In an era with abundant and widely distributed knowledge, the corporate and managerial challenge is to successfully identify and internalize value from opportunities external to companies as well as the skillful deployment of internal discoveries to external markets (Chesbrough 2003). However, technology markets saturated of technology transactions and opportunities require either a well developed managerial force (an innovation champion) to recognize, filter, connect and internalize external flows of knowledge or an external innovation intermediary (of which NineSigma, InnoCentive, Yet2.com, Innovaro are prime examples) who actively forge links between companies searching for external ideas with locally distant,scientifically distinct and highly-qualified partners.
Yet, despite the substantial findings on open innovation, there has been no systematic effort to explore the innovation management implications of these emerging forms of intermediation and other complementary ones. Recently, Howells (2006) put forward the following encompassing definition of innovation intermediaries: “an organization or body that acts as an agent or broker on any aspect of the innovation process between two or more parties.”
Innovation intermediaries are relevant for companies because of the following provided services: (a) they unlock the potential of customers’ business models, (b) facilitate outward and inward technology commercialization, (c) connect innovation requests with potential innovation providers, (d) screen firms’ external market for potential start-ups, (e) segment customers’ needs, (f) foresee and diagnose technology markets, (g) facilitate internal knowledge processing, generation and combination, and (h) assist in articulating customers’ requirements.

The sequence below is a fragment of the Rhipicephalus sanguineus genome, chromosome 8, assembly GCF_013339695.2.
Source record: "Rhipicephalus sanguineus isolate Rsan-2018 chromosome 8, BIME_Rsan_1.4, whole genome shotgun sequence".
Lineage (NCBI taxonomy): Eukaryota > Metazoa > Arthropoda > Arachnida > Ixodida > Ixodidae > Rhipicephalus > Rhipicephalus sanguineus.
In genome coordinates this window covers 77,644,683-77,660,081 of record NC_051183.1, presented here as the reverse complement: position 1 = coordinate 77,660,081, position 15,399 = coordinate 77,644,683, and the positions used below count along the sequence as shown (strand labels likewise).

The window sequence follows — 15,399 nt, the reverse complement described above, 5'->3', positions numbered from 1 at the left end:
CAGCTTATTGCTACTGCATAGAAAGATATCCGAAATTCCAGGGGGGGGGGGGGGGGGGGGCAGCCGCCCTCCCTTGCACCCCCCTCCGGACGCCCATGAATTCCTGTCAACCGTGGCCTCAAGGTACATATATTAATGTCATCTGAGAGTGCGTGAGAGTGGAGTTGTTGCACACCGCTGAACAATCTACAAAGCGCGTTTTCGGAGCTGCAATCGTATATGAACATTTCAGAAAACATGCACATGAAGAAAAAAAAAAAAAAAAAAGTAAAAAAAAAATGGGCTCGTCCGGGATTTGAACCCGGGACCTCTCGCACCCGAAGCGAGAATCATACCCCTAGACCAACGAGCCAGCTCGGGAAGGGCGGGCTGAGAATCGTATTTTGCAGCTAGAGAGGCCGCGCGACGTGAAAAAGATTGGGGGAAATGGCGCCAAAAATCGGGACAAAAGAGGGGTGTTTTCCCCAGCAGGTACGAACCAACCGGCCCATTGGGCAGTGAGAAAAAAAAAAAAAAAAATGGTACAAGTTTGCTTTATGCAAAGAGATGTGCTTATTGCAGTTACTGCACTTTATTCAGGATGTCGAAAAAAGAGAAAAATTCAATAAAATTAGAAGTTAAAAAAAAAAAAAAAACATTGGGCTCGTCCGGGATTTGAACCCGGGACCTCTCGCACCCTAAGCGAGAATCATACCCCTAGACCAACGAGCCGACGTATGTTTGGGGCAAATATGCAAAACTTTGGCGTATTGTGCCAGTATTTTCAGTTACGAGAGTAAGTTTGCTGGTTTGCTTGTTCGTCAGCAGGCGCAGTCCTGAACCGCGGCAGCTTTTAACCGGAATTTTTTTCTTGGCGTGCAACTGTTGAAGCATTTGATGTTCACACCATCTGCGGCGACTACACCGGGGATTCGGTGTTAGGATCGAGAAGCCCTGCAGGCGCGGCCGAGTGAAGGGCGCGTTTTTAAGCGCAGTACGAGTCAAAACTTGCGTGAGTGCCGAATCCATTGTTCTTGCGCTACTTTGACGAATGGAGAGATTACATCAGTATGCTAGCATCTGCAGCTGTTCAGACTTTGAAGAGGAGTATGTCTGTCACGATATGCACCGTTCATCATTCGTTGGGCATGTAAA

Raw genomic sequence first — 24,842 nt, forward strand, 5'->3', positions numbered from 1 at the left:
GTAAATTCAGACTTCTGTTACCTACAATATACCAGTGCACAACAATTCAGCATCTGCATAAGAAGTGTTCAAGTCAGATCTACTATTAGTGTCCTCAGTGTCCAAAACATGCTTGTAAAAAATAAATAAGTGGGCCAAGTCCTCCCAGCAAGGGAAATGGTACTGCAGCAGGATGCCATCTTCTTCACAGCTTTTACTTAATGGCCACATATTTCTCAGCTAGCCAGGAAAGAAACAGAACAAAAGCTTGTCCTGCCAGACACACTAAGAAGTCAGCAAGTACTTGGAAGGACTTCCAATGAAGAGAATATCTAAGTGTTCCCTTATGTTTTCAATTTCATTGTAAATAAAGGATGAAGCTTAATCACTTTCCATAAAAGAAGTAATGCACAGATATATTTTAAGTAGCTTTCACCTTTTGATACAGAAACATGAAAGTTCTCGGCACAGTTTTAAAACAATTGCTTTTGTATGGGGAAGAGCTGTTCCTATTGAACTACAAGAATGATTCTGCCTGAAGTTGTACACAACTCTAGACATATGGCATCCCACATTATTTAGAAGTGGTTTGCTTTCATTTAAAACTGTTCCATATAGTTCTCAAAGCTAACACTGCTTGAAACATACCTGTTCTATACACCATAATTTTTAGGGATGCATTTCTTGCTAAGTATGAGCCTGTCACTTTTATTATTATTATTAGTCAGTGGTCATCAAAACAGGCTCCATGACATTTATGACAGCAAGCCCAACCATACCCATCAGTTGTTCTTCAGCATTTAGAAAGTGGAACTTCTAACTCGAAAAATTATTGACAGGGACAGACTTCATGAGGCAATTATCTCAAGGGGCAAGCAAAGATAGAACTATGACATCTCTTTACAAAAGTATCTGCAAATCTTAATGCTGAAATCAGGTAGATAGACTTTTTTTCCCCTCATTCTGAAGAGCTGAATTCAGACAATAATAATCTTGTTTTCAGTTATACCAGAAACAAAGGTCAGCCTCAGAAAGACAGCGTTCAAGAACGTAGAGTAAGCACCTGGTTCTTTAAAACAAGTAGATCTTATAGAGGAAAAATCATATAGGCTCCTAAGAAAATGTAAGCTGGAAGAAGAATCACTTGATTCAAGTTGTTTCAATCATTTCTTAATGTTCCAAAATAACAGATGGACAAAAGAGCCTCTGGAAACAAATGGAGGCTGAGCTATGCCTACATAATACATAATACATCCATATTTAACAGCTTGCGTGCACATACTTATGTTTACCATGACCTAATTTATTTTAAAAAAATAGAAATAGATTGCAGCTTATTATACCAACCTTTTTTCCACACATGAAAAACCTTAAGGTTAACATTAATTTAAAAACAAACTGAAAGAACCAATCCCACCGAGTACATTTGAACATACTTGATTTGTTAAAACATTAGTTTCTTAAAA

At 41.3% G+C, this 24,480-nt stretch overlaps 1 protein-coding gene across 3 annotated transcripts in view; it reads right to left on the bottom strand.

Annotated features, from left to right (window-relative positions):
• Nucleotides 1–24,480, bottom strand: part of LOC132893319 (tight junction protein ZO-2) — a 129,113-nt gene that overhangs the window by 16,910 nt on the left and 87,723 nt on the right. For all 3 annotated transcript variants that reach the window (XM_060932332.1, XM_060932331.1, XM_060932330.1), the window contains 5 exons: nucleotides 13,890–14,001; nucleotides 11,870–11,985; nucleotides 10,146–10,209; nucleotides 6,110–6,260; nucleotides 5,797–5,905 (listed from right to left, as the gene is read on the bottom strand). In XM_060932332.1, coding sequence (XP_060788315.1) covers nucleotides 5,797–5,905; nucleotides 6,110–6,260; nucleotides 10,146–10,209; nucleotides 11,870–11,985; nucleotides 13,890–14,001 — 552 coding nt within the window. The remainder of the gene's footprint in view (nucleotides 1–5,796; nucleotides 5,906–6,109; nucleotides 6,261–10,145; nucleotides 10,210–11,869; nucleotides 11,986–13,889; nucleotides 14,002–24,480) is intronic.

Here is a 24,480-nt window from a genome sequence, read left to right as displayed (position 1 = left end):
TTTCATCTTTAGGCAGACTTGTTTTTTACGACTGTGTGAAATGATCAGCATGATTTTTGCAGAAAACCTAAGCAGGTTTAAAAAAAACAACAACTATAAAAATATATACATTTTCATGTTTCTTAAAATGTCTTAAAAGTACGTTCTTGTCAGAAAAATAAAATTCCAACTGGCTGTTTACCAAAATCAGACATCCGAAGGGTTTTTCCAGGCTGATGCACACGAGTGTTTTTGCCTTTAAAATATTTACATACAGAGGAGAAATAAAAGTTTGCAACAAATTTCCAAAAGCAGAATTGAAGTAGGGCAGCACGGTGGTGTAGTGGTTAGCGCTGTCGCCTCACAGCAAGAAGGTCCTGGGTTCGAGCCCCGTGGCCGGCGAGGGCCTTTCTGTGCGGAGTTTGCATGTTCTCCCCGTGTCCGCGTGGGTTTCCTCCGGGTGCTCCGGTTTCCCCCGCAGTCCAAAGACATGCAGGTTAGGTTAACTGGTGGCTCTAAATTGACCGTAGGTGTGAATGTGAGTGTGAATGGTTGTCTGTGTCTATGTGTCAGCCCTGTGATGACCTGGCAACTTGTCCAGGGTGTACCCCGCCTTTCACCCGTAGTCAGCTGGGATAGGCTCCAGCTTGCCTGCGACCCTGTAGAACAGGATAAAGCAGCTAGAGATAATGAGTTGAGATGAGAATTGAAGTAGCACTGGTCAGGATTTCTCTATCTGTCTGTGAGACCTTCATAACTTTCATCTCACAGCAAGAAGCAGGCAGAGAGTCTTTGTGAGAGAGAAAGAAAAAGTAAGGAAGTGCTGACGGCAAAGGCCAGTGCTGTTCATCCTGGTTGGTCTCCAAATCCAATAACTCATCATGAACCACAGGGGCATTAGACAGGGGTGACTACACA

This brief note aims to introduce different forms of intermediary organizations as well as explain how innovation practices are implemented. First, we want to contextualize the management and structure of innovation intermediaries studied in open innovation. Second, we explain the different kinds of incubators and how they help early-stage entrepreneurs. The third section presents the widely-known science and technology parks and how these benefit established companies.
Finally, we give some examples of public and Public-Private Partnerships, e.g., EIT and living labs facilitating innovation.
Innovation intermediaries are structured as an emerging form of broker that coordinates the flow of innovation requests and solutions across distinct, distant and previously unknown knowledge sources as well as provide managerial advise to internalize external sources of knowledge.
Approximately over the last 10 years, intermediaries such as NineSigma,YourEncore, IdeaConnection, InnoCentive, Innovaro, and Ocean Tomo have boomed in technology markets due to the need for artificial mechanisms to connect prevailing technological challenges from established companies such as P&G, L’Oreal and ubiquitous sources of scientific, entrepreneurial and experienced knowledge. For the former, intermediaries create value by offering them: (a) an entry point and connection into unknown industries or sectors without concealing the company’s technological weaknesses to potential competitors, (b) advice, to those companies lacking an appropriate business model to evaluate external opportunities and embed open innovation (c) possibilities to in-license, co-develop or acquire external IP or technologies.